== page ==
Optical Technician

The Job and What's Involved

Many of us need to wear spectacles or contact lenses to improve our vision at some time in our lives. Because everyone's vision is different, most spectacles and contact lenses are prescribed by optometrists and ophthalmologists to suit individual patients' needs. It is the optical technician's job to prepare high-quality spectacles and lenses that meet the specifications on the prescription.

While some lenses are made from glass, over 98% are made from plastics. Simple lenses are often produced by moulding processes, but more complicated ones are individually made.

Job descriptions vary but can include:

  • Producing spectacles and contact lenses using computer-controlled machinery.
  • Glazing and finishing lenses for individual prescriptions.
  • Applying special finishes to lenses, such as tinting and scratch-resistant coatings.
  • Inserting lenses into spectacle frames.
  • Adjusting and repairing spectacles.
  • Making contact lenses in high volumes using moulding techniques.
  • Making contact lenses for individual prescriptions using lathe-cutting techniques.
  • Receiving, storing and controlling stock.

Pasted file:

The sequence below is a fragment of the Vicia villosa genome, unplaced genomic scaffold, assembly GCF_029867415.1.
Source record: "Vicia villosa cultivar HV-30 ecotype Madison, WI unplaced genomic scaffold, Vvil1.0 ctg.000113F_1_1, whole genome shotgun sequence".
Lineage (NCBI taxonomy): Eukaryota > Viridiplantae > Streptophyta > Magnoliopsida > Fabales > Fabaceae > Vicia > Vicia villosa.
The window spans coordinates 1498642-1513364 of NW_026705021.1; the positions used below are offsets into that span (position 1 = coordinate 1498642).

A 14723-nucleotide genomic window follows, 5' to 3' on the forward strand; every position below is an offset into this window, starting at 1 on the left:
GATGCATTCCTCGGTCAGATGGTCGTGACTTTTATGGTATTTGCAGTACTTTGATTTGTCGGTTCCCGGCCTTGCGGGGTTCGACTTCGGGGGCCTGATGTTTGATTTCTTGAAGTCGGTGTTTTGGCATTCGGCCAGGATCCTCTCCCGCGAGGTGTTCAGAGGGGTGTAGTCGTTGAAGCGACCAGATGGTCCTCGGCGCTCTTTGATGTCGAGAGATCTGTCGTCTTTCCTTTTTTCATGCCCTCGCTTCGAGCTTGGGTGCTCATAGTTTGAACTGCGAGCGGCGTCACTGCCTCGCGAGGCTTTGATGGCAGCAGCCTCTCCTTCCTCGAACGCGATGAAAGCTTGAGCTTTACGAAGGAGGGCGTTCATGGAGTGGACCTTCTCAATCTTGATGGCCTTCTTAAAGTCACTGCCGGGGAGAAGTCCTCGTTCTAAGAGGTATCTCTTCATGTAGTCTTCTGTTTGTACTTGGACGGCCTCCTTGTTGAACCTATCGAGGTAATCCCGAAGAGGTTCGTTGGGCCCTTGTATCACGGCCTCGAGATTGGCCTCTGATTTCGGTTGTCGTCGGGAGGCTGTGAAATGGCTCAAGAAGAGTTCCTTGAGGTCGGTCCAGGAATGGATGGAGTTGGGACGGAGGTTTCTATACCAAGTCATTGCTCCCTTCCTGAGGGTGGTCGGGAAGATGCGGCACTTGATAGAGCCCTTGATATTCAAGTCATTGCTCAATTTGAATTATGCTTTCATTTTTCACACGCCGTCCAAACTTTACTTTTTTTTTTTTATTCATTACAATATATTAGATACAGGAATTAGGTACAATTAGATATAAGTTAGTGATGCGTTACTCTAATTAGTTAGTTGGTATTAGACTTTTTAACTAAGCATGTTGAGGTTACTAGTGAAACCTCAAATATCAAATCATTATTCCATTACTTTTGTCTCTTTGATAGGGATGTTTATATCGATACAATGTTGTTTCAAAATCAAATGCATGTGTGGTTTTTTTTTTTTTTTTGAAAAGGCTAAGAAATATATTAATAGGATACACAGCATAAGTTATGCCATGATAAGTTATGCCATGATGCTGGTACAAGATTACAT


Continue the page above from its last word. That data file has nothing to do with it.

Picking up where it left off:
• Talking to customers about lenses and frames if working in an in-store laboratory.
  • Understanding the principles behind the manufacture of spectacles and contact lenses.

Some optical technicians produce eye prostheses, which involves producing, colouring, curing and finishing artificial eyes.

Optical technicians making spectacles use a range of specialist tools, including computer-controlled surfacers and edgers. Factories making contact lenses may use sophisticated production techniques where lenses are not touched by hand during the entire manufacturing and packaging process.

Optical technicians usually work between 37 and 40 hours a week, Monday to Friday. In in-store laboratories attached to high-street opticians, weekend working may be required. Some employers operate shift work.